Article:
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The following is from the American Wild Horse Campaign:
We wanted to share some recent updates about roundups, happy endings for rescued burros, and two actions you can take to help protect both wild horses and burros and global burro populations!
Recently, the Senate Appropriations Committee joined the House in allocating $11 million of the Bureau of Land Management (BLM)’s Wild Horse and Burro Program budget towards a comprehensive fertility control vaccine program for wild horses.
This was a huge victory, but our work is not over! Congress must now negotiate a final Fiscal Year 2022 spending bill, and we need your help to ensure that it includes this $11 million of dedicated funding for fertility control vaccines. This is a critical step toward curtailing the brutal helicopter roundups that are so costly to American taxpayers and the wild horses and burros we love.
Each year, millions of donkeys are brutally slaughtered for the production of ejiao (eh-gee-yow), medicinal gelatin that is made from boiling the skins of these animals. The U.S. is the third largest importer of ejiao in the world. The donkey skin trade is now decimating global populations as well as harming the impoverished global communities that rely on them for survival.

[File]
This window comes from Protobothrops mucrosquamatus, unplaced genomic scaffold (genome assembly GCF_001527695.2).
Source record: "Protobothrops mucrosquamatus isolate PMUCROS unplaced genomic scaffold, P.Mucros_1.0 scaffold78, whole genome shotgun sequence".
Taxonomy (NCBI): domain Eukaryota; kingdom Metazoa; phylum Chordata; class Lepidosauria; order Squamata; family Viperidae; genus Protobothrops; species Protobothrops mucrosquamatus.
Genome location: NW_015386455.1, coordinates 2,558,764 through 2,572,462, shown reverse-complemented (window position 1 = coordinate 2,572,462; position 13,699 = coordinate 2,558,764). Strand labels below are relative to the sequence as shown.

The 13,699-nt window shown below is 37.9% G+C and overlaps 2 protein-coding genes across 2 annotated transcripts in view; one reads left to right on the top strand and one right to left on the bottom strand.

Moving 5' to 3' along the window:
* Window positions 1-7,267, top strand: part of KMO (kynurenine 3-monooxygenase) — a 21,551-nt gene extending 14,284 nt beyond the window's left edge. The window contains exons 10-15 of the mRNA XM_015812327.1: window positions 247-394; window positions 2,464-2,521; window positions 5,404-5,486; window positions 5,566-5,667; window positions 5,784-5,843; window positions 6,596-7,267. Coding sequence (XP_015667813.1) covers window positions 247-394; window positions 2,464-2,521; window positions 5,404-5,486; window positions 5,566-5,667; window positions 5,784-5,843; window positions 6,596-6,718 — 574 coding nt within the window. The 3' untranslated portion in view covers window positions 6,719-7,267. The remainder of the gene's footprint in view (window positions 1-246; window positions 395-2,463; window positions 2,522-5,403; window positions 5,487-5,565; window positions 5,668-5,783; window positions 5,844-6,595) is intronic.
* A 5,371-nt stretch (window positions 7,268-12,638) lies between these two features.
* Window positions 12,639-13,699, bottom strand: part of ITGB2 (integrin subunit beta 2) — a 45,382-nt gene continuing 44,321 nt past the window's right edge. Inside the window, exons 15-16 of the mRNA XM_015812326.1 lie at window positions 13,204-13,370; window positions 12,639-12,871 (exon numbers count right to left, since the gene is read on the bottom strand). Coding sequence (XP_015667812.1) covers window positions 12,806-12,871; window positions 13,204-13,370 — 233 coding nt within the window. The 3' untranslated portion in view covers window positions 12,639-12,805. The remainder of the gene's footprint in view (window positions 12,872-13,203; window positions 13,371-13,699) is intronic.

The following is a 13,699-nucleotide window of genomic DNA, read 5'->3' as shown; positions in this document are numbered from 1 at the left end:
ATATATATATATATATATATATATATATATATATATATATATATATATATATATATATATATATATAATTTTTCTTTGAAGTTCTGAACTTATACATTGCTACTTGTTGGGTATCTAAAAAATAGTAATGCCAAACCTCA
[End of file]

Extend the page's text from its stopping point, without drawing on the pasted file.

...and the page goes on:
Luckily, the Ejiao Act was recently introduced in Congress to ban the knowing sale or transportation of ejiao in all interstate or foreign trade. We need to speak up for all donkeys — including our federally protected wild burros! Please take a moment to ask your Representative to co-sponsor the Ejiao Act!
The U.S. Forest Service ended its controversial roundup of wild horses from the Devil’s Garden Wild Horse Territory in California’s Modoc National Forest in October, resulting in the permanent removal of 506 horses. During the month-long operation, five horses died — a tragic fact that was unknown to the public until AWHC persisted in getting the information from the Forest Service.
In our most recent blog, AWHC looks at this disturbing situation and the Forest Service’s continued lack of transparency and intransigence in refusing to implement humane fertility control. Read the in-depth piece below.
Recently, AWHC’s Program Specialist Mary Koncel welcomed two adorable rescued burros, Huck and Puck, to her home in Massachusetts! Huck and Puck had a long journey, from the deserts of Nevada, to being adopted through the BLM’s Adoption Incentive Program, to a kill pen in Oklahoma, to finally getting the happy ending they deserve in Massachusetts! Read their story below.
Thanks for taking action!
— AWHC Team